-----------------------------------------------“There was a great, dark mystery about when I first came here from Oklahoma. Now I think this is about the prettiest ball park I ever saw." - Mickey Mantle
RALPH HOUK: I moved into the manager’s office in 1961, and the great clubhouse guy Pete Sheehy had everything ready for me. It had all I wanted: a room, a desk, a place to keep my records. Most of my memories of that office was bringing guys in and telling them things they didn’t want to hear.
I was usually down at one end of the Yankee dugout managing from a standing position with one leg up. I stood rather than sit on the bench. I was always moving.
JOHNNY BLANCHARD: Roger Maris had the locker next to mine. When he was popping those long ones out of the park, I had to get out of my own locker because 20, 30 writers would flock around him, and they would sift into my locker space. Roger was an introvert and did not like all the bright lights. That was what gave him the reputation of being nasty. But he was not.
SAL DURANTE: I was with my girlfriend Rosemarie who became my wife later on and my cousin and his girl. We were hanging out in Coney Island doing nothing. So I made a suggestion that we go to the last game at Yankee Stadium. I knew that Maris was going after the 61st home run. I knew about the promised $5,000 reward for the guy who caught the ball. I had read all about it in the News.
I was a Yankee fan as far back as I can remember although not really a Roger Maris fan. I was a Mickey Mantle fan and watched every Yankee game as I was growing up because of him.
We asked the ticket guy for four seats in right field. I never expected there would be any. The guy thumbed through tickets like a deck of playing cards, “Yeah, I’ve got four seats.”
I had no money. Rosemarie paid for the tickets. We were in Section 33, Box 163D , the sixth row of the right field lower deck. In those days you had six seats to a box. I was sitting in the row below Rosemarie with John and his girl Rose Marie was sitting by herself in Seat Four. I switched seats with her so she could talk to them. It was the smartest thing I did.
PHIL RIZZUTO (GAME CALL) WCBS radio:
They're standing, waiting to see if Maris is gonna hit Number Sixty-one. We've only got a handful of people sitting out in left field, but in right field, man, it's hogged out there. And they're standing up. Here's the windup, the pitch to Roger. Way outside, ball one...And the fans are starting to boo. Low, ball two. That one was in the dirt. And the boos get louder...Two balls, no strikes on Roger Maris. Here's the windup. Fastball, hit deep to right! This could be it!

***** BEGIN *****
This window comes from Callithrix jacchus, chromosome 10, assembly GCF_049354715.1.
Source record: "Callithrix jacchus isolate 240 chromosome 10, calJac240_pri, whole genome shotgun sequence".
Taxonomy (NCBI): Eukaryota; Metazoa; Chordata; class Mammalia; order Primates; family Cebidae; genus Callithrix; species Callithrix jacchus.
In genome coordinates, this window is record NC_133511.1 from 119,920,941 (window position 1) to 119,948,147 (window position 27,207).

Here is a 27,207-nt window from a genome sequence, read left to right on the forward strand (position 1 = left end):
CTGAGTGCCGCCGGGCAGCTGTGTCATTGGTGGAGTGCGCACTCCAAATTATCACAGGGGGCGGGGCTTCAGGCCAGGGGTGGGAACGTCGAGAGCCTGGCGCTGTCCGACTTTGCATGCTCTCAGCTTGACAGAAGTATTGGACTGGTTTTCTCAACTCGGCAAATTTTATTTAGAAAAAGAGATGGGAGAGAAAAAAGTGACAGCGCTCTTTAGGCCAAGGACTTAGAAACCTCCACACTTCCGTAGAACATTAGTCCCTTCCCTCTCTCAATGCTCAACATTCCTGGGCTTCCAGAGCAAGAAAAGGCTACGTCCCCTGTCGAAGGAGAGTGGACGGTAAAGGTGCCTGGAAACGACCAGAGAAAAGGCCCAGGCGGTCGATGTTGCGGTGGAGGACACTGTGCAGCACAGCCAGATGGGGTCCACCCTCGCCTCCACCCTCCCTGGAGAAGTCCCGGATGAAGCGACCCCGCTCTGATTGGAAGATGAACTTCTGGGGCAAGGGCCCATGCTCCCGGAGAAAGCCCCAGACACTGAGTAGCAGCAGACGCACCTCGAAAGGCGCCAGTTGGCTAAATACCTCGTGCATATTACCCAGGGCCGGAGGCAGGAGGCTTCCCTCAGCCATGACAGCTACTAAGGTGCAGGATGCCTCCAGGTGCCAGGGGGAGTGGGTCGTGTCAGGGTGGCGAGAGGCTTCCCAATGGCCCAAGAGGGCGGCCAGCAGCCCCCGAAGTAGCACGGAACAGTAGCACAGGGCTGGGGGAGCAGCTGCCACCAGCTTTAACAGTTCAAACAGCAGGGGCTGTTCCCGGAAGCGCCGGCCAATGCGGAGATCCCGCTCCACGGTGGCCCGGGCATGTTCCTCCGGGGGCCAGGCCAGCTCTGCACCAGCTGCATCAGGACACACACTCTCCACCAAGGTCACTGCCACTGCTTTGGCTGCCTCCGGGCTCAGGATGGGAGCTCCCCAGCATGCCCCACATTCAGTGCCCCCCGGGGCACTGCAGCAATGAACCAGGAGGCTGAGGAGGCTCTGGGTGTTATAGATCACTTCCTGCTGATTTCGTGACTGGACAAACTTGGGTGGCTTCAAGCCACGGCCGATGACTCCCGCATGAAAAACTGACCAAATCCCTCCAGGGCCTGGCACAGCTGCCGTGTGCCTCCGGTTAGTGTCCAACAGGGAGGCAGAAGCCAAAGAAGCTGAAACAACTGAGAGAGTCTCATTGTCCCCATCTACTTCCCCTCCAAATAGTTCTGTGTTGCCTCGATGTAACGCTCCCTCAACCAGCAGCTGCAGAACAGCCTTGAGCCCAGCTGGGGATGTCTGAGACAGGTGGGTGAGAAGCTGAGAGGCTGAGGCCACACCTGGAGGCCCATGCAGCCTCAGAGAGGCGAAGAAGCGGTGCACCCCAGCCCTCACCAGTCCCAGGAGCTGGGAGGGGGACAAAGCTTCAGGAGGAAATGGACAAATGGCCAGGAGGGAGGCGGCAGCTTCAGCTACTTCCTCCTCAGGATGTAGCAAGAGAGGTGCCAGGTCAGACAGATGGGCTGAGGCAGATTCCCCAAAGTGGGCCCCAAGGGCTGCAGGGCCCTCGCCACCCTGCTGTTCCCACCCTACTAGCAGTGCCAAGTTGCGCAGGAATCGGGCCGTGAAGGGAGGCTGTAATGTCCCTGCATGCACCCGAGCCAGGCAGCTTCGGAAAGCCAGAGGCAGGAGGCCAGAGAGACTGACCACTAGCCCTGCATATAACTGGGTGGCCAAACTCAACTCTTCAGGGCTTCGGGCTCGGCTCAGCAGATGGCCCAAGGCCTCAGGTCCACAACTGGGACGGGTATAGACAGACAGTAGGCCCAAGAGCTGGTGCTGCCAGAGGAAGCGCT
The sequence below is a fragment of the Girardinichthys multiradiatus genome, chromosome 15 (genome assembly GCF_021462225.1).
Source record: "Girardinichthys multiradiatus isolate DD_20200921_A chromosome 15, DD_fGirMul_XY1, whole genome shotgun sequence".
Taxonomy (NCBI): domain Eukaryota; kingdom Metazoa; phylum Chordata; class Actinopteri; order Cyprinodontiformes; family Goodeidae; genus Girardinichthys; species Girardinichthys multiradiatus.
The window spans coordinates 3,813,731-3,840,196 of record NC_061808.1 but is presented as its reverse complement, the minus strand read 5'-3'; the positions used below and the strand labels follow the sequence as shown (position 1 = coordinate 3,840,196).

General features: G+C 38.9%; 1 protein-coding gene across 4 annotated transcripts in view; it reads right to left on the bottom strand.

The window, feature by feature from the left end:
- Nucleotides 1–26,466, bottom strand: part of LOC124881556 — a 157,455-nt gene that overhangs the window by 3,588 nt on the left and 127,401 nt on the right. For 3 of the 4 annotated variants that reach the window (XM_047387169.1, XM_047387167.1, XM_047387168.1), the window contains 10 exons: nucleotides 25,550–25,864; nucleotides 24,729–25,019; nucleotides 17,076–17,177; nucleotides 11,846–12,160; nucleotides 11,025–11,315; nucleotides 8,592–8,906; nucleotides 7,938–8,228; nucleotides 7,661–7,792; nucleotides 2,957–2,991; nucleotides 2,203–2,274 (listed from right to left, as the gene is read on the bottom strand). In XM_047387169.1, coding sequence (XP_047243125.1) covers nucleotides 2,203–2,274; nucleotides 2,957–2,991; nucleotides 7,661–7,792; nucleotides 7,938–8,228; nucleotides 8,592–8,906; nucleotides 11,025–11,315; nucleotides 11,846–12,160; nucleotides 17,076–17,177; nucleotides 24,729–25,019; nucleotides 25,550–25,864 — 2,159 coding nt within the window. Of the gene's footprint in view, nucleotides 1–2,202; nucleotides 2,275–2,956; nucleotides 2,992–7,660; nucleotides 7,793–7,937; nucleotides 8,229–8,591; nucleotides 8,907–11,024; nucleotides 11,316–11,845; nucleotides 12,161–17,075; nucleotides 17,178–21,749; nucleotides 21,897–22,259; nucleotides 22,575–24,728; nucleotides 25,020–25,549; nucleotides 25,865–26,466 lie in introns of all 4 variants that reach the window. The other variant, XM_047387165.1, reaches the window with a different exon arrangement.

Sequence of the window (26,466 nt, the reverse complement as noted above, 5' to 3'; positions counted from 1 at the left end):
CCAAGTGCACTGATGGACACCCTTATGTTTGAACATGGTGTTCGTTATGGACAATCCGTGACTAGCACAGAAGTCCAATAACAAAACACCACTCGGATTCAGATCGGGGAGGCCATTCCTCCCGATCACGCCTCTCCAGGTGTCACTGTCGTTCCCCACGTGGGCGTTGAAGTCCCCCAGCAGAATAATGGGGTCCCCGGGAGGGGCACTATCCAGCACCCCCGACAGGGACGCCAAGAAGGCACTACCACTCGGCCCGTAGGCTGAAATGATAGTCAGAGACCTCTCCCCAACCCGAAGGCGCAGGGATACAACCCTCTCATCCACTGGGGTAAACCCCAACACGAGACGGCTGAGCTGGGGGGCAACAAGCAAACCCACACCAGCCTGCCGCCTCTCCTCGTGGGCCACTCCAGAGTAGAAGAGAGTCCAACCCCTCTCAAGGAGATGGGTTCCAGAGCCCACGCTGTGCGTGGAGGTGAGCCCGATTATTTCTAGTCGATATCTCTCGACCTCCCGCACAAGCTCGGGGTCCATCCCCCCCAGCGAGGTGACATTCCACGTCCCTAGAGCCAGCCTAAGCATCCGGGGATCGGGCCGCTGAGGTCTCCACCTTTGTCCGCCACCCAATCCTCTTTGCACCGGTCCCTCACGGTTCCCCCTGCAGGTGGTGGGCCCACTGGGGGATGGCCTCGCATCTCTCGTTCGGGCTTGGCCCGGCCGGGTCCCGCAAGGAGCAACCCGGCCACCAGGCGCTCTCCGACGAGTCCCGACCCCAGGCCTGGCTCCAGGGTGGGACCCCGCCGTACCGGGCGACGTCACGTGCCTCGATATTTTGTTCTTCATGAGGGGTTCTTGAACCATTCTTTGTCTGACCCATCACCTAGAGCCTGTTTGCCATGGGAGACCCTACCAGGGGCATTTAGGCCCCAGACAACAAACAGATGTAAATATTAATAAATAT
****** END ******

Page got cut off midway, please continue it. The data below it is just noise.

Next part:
SAL DURANTE: As soon as Maris the ball, I knew it was going to be a home run that would go over my head. I jumped up on my seat and reached as high as I could. The ball hit the palm of my hand. It didn’t hurt. It was a thing from heaven that knocked me over into the next row.
TRACY NIEPORENT: We were at the Stadium on May 14, 1967 when Mantle hit his 500th home run in the seventh inning of a game against Baltimore. As it turned out, he didn't have that many home runs left in him after that.
JOE GARAGIOLA: (GAME CALL, NBC) Three balls, two strikes. Mantle waits. Stu Miller is ready. Here’s the payoff pitch by Miller to mantle. Swung on! There she goes!. . . Mickey Mantle has hit his 500th home run . . .
BOB SHEPPARD: At one time Bob Fischel said to me: “I think it would be nice to recognize the boys and girls, the young people.” That was when I began saying: “Ladies and Gentlemen, Boys and Girls,” But I did it under force for a short time and then returned to saying just “Ladies and Gentlemen.”
FRANK RUSSO: My first game at Yankee Stadium was Thurman Munson's first game. August 8, 1969 . My dad was a huge Yankee fan and he read in the papers that their number one draft pick had been recalled from the minors. We went to the second game of a twi-night doubleheader against Oakland. We walked right up and my dad bought the seats, good seats behind the first base line.
Munson was definitely a confident guy. He had some swagger to him which was what I liked. He got his first major league hit against Catfish Hunter, another single and his first two RBIs in that game. We knew if the Yankees were going to get better in the 1970s, he would help lead the way.
About the Author:
Harvey Frommer is his 33rd consecutive year of writing sports books. The author of 40 of them including the classics: "New York City Baseball,1947-1957" and "Shoeless Joe and Ragtime Baseball," his REMEMBERING YANKEE STADIUM, an oral/narrative history (Abrams, Stewart, Tabori and Chang) was published September 1, 2008 as well as a reprint version of his "Shoeless Joe and Ragtime Baseball.".
Frommer sports books are available direct from the author - discounted and autographed.
FROMMER SPORTSNET (syndicated) reaches a readership in excess of one million and appears on Internet search engines for extended periods of time.